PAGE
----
Business is Bueno: Jeff Frankel's chain of restaurants, Mattito's Tex-Mex, had revenue growth of 23 percent in 2013, compared to 2012. photography by Kelsey Foster

Another Round for Mattito’s Tex-Mex

With his restaurant chain’s new Oak Lawn location up and running, CEO Jeff Frankel looks at adding more venues this year.

As a youngster, Mattito’s Tex-Mex CEO Jeff Frankel became miffed at his sister, Cindy. So he went into her room, gathered up her toys, and set up a sidewalk toy stand in front of the family home. “I was selling them until I was stopped,” he says.

It was an early hint of the path the young entrepreneur’s life would take. While still in high school, Frankel started a lawn care business that grew to four employees. At age 18, he opened a yogurt shop on Forest Lane in Dallas. The company grew to 35 stores in eight states before he sold it to Brice Foods in 1990. 

Today, it’s all about Tex-Mex. Frankel has Mattito’s restaurants in Frisco, Las Colinas, on Forest Lane in Dallas, and a new location in The Centrum in Uptown. The newest 13,000-square-foot, two-story Mattito’s, at the corner of Oak Lawn and Cedar Springs, opened in early December. (The Routh Street site it had been at for 15 years was sold to an apartment developer.) When weather permits, huge glass “garage doors” can be opened between interior dining areas and 3,000 square feet of patio space.

Inside Out: Large glass garage doors at Mattito's on Oak Lawn open to a 3,000-square-foot patio. photography by Kelsey Foster

Mattito’s was born after a 1991 lunch meeting between Frankel and the late “king of Tex-Mex” Matt Martinez Jr. At the time, Frankel and his wife were living in Aspen, Colo. Martinez suggested they partner on a new restaurant venture, and Frankel, intrigued, agreed. He and his wife moved back to Dallas, and the first Mattito’s opened on Oak Lawn in 1992. Jim Lannom later joined as a manager. He became a partner after running the business while Frankel took a bicycle trip across the United States.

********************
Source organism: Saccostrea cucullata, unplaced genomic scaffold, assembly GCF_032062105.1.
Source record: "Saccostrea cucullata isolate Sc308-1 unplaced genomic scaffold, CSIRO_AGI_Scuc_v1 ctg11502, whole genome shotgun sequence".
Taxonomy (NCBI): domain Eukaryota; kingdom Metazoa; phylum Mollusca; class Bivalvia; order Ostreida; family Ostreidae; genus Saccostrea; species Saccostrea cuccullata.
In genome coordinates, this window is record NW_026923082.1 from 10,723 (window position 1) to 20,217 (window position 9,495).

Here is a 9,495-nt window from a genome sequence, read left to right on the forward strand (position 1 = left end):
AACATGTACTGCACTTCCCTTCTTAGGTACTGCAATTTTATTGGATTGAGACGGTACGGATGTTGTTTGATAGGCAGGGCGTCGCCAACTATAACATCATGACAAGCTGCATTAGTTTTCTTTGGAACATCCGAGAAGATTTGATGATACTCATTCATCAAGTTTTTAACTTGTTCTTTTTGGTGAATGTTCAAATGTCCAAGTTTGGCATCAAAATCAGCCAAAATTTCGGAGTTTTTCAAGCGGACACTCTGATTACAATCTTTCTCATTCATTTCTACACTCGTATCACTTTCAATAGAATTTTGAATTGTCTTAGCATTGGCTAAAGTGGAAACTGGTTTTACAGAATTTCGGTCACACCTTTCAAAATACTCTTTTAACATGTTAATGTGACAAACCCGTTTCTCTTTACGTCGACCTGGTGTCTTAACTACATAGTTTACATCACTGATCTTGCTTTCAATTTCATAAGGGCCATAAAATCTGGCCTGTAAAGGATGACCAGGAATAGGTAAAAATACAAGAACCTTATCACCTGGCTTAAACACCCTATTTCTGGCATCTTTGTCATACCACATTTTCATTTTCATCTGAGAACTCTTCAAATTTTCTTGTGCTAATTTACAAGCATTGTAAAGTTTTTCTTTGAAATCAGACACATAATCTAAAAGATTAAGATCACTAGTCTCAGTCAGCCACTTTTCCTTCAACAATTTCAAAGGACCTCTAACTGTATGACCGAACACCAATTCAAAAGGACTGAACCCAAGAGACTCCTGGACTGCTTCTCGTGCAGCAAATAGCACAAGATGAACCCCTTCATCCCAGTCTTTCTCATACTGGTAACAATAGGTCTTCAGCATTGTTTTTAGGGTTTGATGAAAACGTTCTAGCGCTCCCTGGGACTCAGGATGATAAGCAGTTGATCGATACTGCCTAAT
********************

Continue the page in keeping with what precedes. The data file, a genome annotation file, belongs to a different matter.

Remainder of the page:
“I spent a year getting ready, and my promise to Jim was that when I got back, I wasn’t taking my old job back,” Frankel says. “I bought him a bike and we’d ride and strategize.” 

Lannom, who worked at Dakota’s and Mi Piachi restaurants before joining forces with Frankel, says relationships are important to his partner and friend. About 10 employees have been with Mattito’s since it was formed. Lannom describes Frankel as a risk taker and a visionary: “He can look at something and see the possibility.”

That certainly was the case on Frankel’s 18th birthday (also the day he graduated from high school), when his parents took him to a yogurt shop. “My dad was eating a lot of frozen yogurt as a way to diet at the time,” he says, “I didn’t have any interest in trying it.” 

Frankel discovered he loved the concoction, though, and decided to open his own frozen yogurt store. He wasted no time in getting the ball rolling. He spotted a vacant space in a shopping center on Forest near Coit Road in North Dallas and called the real estate company handling the property the next day.

Mattito's Tex-Mex photography by Kelsey Foster

“After that, I was smilin’ and dialin’, ” he says. “I called someone about a freezer and I called Sweetheart Cups, and everyone else. I got everything lined up in about five days.”

Frankel created a business plan and took it to his dad, who co-signed a bank loan. The first I Love Yogurt store opened on Aug. 2, 1980. After hiring managers and putting his mom in charge of the business, he left for college at the University of Texas in Austin. He attended school in the fall and opened new frozen yogurt locations during his summer breaks. Eventually, he returned to Dallas to run his company.

Mattito’s has grown to have about 280 employees, mostly full-time. 2013 revenue was up 23 percent over 2012; Frankel says he expects to see similar results in 2014. He and Lannom plan to add at least one new Mattito’s location, possibly two, this year. They’re also considering venturing into new restaurant concepts. 

“We don’t have any outside investors,” Frankel says. “It’s just me and Jim, with maybe a little help from the bank and the Small Business Administration. If we can’t afford to do it ourselves, we don’t do it.”